A Less Caustic Review

Every so often, amidst the rolling seas of mediocrity far out within the gaming industry, there is something new and exciting and interesting which commands immediate attention. Often though, these gems go completely unnoticed or suffer from a nasty disease called “indie for the sake of being indie.”
It’s easy to be grossly skeptical of everything that moves in these troubled times for the industry, easy to take good games for granted. One such game though caught my attention during a Steam sale not too long ago.

Despite its genre label as “casual,” Chime has consumed over 50 hours of my time. To be fair, the genre label would be hard to pin down. It is a puzzle type, music type, indie type game. It has a seemingly simple concept: A bar moves across a grid in time with the BPM of a song. Each song has a set of differently shaped pieces. You make a certain size filled rectangle with these pieces, or larger, and it colors the grid in. You gain bonuses for larger rectangles, and can expand on their size while they are still active.

As the bar passes and the song progresses, any “leftover” squares from your rectangle (since making perfect boxes is uncommon) will gradually fade in color, then flash. If the bar passes over a flashing square, you lose your bonus points.
There are three increments of time “difficulties” as it were, though when you cover enough of the grid, you get time bonuses, which add time back onto how much you have remaining. This means that a song under the 3-minute difficulty can actually be a lot longer. Each round ends when the grid is fully covered with color, and then a new round will start with whatever amount of time you had remaining when the prior round completed. You still get more “coverage bonuses” so that more time can be added.

There are six songs total in the version of Chime for Steam. Some are more well-liked than others for sure, but hatred of the songs past the 2nd are most likely caused by shapes of the pieces you are given. The difficulty scaling is actually interesting, in that songs 3-5 are difficult for completely different reasons, and song 6 is arguably the most difficult because it combines each aspect of the prior three into an amalgam of everything you hated about them. This isn’t necessarily a bad thing, but it leads you to grow tired of the last four songs incredibly quickly.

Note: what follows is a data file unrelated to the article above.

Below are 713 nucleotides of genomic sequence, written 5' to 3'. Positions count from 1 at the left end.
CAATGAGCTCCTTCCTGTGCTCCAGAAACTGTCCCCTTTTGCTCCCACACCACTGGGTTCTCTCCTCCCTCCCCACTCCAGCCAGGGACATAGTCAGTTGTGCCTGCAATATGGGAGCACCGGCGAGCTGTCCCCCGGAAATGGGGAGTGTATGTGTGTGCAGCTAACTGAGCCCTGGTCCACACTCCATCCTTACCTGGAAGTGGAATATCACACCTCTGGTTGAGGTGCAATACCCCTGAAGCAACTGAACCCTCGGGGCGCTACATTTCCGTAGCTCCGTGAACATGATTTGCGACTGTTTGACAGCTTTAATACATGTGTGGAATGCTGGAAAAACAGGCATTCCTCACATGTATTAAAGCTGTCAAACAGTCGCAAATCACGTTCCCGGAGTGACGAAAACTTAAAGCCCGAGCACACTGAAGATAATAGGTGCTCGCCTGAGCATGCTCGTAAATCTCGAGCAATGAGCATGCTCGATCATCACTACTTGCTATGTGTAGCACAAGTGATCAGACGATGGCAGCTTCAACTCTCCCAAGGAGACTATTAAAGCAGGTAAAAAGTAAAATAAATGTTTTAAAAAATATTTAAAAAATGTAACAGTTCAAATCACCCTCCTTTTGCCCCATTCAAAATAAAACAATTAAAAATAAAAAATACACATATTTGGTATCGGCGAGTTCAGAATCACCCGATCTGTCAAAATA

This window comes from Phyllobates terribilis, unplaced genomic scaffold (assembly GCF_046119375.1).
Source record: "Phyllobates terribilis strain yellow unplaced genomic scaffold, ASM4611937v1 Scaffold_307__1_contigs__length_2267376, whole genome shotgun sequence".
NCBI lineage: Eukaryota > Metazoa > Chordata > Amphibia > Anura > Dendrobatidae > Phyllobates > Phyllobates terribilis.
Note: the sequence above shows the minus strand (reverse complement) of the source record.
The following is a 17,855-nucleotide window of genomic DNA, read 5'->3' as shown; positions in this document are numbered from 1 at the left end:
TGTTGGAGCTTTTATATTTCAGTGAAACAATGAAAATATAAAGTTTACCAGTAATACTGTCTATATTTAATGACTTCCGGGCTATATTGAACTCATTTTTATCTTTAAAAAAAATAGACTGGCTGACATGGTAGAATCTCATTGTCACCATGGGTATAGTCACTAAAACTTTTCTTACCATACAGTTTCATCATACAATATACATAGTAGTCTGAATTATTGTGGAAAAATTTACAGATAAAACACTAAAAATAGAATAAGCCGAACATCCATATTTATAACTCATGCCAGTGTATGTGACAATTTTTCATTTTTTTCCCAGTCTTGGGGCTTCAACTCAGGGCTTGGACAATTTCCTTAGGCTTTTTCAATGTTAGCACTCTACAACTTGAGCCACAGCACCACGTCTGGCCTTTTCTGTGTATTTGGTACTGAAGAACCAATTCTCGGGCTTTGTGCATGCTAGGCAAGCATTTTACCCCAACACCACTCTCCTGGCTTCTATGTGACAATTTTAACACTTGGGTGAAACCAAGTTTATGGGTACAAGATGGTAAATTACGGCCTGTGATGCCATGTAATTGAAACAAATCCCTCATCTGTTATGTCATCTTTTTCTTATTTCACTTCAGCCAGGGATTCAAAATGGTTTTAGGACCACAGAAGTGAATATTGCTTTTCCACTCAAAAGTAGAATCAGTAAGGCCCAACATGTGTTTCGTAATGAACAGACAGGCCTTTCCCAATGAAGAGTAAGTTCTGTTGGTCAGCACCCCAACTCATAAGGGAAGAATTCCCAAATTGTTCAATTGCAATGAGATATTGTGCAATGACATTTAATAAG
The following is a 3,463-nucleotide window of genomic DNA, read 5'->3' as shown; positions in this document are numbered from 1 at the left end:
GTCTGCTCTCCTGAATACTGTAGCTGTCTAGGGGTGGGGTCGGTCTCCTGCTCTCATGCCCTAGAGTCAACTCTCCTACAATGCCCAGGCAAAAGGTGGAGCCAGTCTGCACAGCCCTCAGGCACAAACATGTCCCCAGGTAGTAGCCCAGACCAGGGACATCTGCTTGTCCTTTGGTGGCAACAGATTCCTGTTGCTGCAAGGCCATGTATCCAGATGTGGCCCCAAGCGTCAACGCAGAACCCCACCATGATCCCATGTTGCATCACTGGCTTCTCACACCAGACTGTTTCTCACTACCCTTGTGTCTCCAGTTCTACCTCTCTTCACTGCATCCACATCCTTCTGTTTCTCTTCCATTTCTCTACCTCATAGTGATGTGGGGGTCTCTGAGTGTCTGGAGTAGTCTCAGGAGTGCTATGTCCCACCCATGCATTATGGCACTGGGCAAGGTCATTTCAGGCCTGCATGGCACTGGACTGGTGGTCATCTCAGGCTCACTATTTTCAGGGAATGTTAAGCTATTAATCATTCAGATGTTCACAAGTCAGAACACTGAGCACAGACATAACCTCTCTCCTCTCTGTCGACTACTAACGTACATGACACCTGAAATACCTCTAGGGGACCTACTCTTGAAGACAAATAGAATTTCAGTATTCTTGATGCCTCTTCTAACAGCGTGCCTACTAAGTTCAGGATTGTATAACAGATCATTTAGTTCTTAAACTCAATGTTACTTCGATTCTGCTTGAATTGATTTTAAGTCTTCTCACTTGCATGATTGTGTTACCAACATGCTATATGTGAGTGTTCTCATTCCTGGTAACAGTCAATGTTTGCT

Unfortunately, it doesn’t look like any DLC (free or otherwise). And when you’ve sunk 50+ hours into a game with only six songs, you start to feel like you’re losing out. That isn’t to say that 50+ hours isn’t worth the $5. It’s just lost potential.

Possibly the most problematic thing about the game is that you are occasionally reminded that you are playing a port from a console.

The mouse will “snap” to spaces on the grid. Which seems like a good idea, except that sometimes (read: when it’s most inconvenient for you) the mouse will snap back and you will place a block where you did not intend.

However, overall the game is quite well done. It doesn’t shove the whole indie thing in your face, and the difficulty scales extremely well. You will reach certain plateaus though in your skill level, which can often be difficult to overcome. There are leaderboards if you’re interested in being competitive, though you will quickly see fudged/faked scores on a couple of songs. The graphical quality (albeit simple) is effective, and the music quality is also great.

There is also a mode in which you can just place blocks and listen to the music. It’s mostly pretty chill trance music, so if you’re into that sort of thing, you’ll probably enjoy it.
For $5, you can’t go wrong. And odds are it’ll show up on a Steam sale again and be even less. You may not sink as many hours into it as I did, but you ought to enjoy it.

3 PM edit: While writing this review, a friend of mine stated that she had broken a new record for the 6 minute version of Brazil. I said “y’know, you should fraps yourself playing one of these times.” She did and broke a new record on the 3 minute version of Brazil. So here’s a great opportunity to show you what the pinnacle of ability in this game is like:

Also a great way to show you how long a “3 minute” difficulty game can be. This is the first part of three videos, for a grand total of 41 minutes.

Gotta go fast.

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